Ever wonder what one of the best things is to ever happen to your vehicle's engine?  It's the little thing that usually looks like a can, the oil filter. Just like your kitchen sink strainer filters out errant particles of food from clogging your drain, the oil filter cleans out small particles that could cause your engine harm. Your engine operates in a dirty, hot environment and gathers a lot of tiny contaminants like dirt, dust, little metal shards and unlucky bugs that get sucked in.  Get those things circulating in your engine and those little particles can cause friction, which starts wearing out those finely machined metal parts.  You know how important it is to change your oil regularly.  It's vital that you change your oil filter at the same time to keep the oil as close to brand new as possible. Most oil filters look like a metal can with some holes in the bottom.  Inside there are carefully chosen materials that can screen out the contaminants while ... read more

Bad Vibes (Disc brake rotor problems)

If you were to name the most important safety feature on your vehicle right now, what would your answer be? A lot of driving experts would agree that it’s your brakes.  Most newer vehicles use a well-engineered and efficient style of brakes called disc brakes.  The name disc brakes comes from one of the components: a disc attached to the wheel hub that is squeezed by parts called calipers.  If you’ve ever ridden a bicycle with hand brakes, you probably have seen how they squeeze against the rim of the bike wheel to stop the bike. It’s similar to the way your vehicle’s calipers squeeze against the disc rotor, with added parts called brake pads attached to the calipers that are what create the friction and stop your vehicle. Here’s why disc brakes need regular maintenance.  Over time, that friction creates wear and tear on the brake pads and the rotors, and you’ll start to see the signs.  Your brakes may have one of the 3 &ldqu ... read more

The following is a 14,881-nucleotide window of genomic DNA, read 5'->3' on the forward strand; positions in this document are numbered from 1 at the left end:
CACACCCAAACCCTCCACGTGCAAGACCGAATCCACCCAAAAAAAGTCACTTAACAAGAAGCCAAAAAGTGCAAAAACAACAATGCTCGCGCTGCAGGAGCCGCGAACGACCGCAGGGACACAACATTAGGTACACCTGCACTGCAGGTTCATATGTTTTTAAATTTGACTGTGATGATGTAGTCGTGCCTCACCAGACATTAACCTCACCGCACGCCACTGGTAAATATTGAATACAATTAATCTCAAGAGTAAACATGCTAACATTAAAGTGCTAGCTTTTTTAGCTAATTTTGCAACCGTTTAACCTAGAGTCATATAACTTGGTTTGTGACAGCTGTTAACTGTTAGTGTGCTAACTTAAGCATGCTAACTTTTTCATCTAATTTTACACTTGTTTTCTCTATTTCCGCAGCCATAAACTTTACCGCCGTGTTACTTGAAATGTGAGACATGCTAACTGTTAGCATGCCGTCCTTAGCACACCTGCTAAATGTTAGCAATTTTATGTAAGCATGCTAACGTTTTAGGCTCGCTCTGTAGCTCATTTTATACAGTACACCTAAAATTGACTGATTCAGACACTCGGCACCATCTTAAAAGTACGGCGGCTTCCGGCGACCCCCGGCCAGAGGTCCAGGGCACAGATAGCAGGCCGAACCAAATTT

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Brakes

Beware Dangers of Spring Driving (Seasonal Driving Tips)

Sure, winter is quickly fading in the rearview mirror, but the peril of icy roads is replaced with a whole new set of driving challenges in spring. Deer and other wildlife. You are not the only one who gets spring fever.  Animals do, too, and spring is the time they start looking for mates and food.  Be extra careful at dawn and dusk when deer are especially active.  Hitting a deer (or having them jump into your path suddenly) is a frightening experience, and even a deer/vehicle collision at slow speeds can cause injury and/or loss of life for both animal and humans, let alone expensive damage to the vehicle.  Be extra vigilant during spring. The angle of the light.  As the seasons progress, you'll notice sun angles change.  The sun is rising earlier every morning and setting later at light.  When the sun is low in the sky, that glare can render you almost completely blind.  Make sure your windows and windshield are clean; don't forget the inside ... read more

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Inspection

Fears and Gears (Signs of Automatic Transmission Problems)

Automatic transmissions rule. The old days of shifting your own gears are a thing of the past for most drivers.  But automatic transmission trouble can be a big inconvenience for any driver if it comes at the wrong time in the wrong place.  Here are some signs to look out for that may mean you are having transmission issues. When you are driving, your vehicle seems to slip in an out of gear without you touching anything.  That's what some call, not surprisingly, a "slipping transmission."  When your vehicle shifts from one gear to the next, you hear a loud "clunk." Transmissions are supposed to be nearly silent when they shift, so that noise is telling you something is wrong.  If you notice there's a puddle of some fluid under your vehicle, your transmission could be leaking fluid.  Try to figure out what color it is (try putting a piece of cardboard underneath to capture some of the fluid).  If it is red or brown, that's a sign it could be transmissi ... read more

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Transmission